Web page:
| 31 | Opening Theory

member Matt Chapman asked:

I’m looking not so much for an answer to this question (unless you happen to have the knowledge, which would be fantastic) but a reference to someone who might know (and indeed, how to contact them). You see, I’m having trouble with one particular variation of the mainline Caro-Kann, and I can’t see any way out of it for Black!

The line begins, 1.e4 c6 2.d4 d5 3.Nc3 dxe4 4.Nxe4 Bf5 5.Ng3 Bg6 6.h4 h6 7.Nf3 Nd7 8.h5 Bh7 9.Bd3 Bxd3 10.Qxd3 e6 11.Bf4 Qa5+ 12.Bd2 Qc7 13.O-O-O Ngf6 14.Ne4 O-O-O 15.g3 Nxe4 16.Qxe4 Bd6 17.c4 c5 18.d5 Nf6 19.Qc2

In GRANDMASTER SECRETS: THE CARO-KANN, Peter Wells suggests Black is holding after 19...exd5 20.cxd5 Rhe8 21.Bc3 Qd7 22.Bxf6 gxf6 since 23.Nh4 fails to deliver against 23...Re5!

The problem is, White can delay Nh4 a move by 23.Kb1!? and now Black has some real problems. All roads now lead to Rome for White, as he seems to have an overwhelmingly strong position and nothing Black tries, be it 23...f5, 23...Kb8, 23...Qg4, or my own try 23...Re7 give Black anything I could really define as “hope”.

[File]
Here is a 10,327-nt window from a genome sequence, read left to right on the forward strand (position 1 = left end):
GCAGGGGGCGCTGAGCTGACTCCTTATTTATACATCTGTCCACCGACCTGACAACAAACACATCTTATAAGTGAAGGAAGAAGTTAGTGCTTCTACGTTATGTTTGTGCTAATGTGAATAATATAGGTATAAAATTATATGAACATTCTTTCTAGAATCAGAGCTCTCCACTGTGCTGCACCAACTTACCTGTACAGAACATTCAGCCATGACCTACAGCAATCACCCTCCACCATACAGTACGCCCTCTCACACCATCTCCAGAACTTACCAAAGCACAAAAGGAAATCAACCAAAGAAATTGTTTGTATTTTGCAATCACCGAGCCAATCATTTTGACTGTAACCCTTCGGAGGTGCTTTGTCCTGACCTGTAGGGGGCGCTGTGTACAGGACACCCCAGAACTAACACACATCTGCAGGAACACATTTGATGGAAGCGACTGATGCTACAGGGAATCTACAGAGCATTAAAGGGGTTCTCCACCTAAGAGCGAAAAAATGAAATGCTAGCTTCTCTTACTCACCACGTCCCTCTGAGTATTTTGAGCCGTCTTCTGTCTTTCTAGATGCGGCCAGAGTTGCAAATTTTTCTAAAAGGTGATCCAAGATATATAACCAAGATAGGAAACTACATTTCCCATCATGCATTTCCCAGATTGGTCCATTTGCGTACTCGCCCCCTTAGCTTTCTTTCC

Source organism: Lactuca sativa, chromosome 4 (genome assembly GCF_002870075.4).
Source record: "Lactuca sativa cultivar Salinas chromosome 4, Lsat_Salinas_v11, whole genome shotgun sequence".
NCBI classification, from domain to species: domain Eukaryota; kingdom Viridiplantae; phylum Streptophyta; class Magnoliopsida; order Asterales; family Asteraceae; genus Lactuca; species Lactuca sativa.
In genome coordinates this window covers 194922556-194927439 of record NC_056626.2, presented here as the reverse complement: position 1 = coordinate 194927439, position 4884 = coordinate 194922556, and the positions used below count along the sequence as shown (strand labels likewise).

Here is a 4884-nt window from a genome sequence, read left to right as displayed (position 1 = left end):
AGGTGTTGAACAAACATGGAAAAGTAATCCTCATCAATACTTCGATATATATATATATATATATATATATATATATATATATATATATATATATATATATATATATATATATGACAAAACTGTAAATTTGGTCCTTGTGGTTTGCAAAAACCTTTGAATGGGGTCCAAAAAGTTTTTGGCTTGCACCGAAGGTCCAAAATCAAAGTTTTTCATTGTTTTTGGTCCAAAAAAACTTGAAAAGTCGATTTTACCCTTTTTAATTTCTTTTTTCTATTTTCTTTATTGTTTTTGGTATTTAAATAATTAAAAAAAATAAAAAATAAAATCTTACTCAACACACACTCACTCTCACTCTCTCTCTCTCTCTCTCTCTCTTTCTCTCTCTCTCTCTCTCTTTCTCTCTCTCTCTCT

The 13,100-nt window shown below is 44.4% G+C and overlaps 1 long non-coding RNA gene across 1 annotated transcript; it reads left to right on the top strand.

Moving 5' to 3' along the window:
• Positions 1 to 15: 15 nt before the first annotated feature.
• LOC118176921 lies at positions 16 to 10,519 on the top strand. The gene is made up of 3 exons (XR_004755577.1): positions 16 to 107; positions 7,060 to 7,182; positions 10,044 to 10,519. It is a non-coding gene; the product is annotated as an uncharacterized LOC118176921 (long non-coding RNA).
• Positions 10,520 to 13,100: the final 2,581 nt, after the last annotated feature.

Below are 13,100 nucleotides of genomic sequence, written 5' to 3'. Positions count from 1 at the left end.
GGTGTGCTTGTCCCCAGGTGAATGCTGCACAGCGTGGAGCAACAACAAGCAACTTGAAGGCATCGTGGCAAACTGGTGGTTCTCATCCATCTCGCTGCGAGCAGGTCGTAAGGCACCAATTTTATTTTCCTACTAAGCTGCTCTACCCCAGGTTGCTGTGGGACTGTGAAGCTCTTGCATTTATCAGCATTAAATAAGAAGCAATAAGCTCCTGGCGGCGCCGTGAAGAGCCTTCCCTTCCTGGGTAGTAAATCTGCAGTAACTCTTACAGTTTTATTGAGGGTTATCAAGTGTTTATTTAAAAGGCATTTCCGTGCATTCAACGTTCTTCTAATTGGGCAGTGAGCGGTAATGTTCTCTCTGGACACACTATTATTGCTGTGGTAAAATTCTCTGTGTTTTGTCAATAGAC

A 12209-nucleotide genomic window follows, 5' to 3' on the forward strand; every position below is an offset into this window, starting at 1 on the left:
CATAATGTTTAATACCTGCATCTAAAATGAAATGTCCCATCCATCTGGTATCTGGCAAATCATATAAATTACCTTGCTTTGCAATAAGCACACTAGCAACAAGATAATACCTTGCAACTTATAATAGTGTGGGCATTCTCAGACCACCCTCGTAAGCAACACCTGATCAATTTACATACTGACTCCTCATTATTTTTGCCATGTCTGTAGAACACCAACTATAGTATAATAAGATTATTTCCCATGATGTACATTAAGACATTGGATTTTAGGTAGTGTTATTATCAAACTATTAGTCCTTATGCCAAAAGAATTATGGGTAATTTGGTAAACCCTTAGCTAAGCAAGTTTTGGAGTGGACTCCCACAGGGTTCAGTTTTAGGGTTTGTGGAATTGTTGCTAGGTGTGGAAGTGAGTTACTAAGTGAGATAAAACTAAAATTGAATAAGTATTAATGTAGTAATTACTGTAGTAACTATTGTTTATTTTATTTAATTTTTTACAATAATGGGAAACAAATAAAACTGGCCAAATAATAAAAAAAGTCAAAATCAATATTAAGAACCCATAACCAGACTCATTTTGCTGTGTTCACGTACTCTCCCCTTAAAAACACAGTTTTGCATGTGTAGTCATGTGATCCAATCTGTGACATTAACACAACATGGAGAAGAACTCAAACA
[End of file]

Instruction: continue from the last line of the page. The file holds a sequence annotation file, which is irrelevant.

Apologies for no diagrams with a fair few moves, but perhaps you can see my dilemma. This seems to be quite an issue to me since it arises from the main line of the Caro-Kann, but there must surely be improvements along the way, or else this line seems quite dead.

Dear Mr. Chapman:

To me, this is a clear case of too much opening. In other words, the opening demands more from you than you’re able to give. Many players love the idea of playing main lines, and if they have good memories they can follow theory quite far. However, these openings are often very cutting edge, and very tricky. This means that the theory is often changing day by day, and if you’re not strong enough to stand up for the system, then it’s not the right opening for you.

Please don’t think I’m putting you down. I have no idea what your rating is, but even a master (2200) would likely find that he’s biting off more than he can chew here. Personally, I encountered many lines that I felt were more opening than I was willing to deal with – they demanded a perfect memory and non-stop work to keep them afloat. Instead, I used systems that were more in line with my memory and available time.

Another problem with this kind of system is that, unless you play in very strong events, you’re rarely going to encounter a theory-fest that will take you to a starting position that begins on move 22 and continues on – at times even to an endgame! But if you play these systems, you’ll need to be prepared for just that (in case)!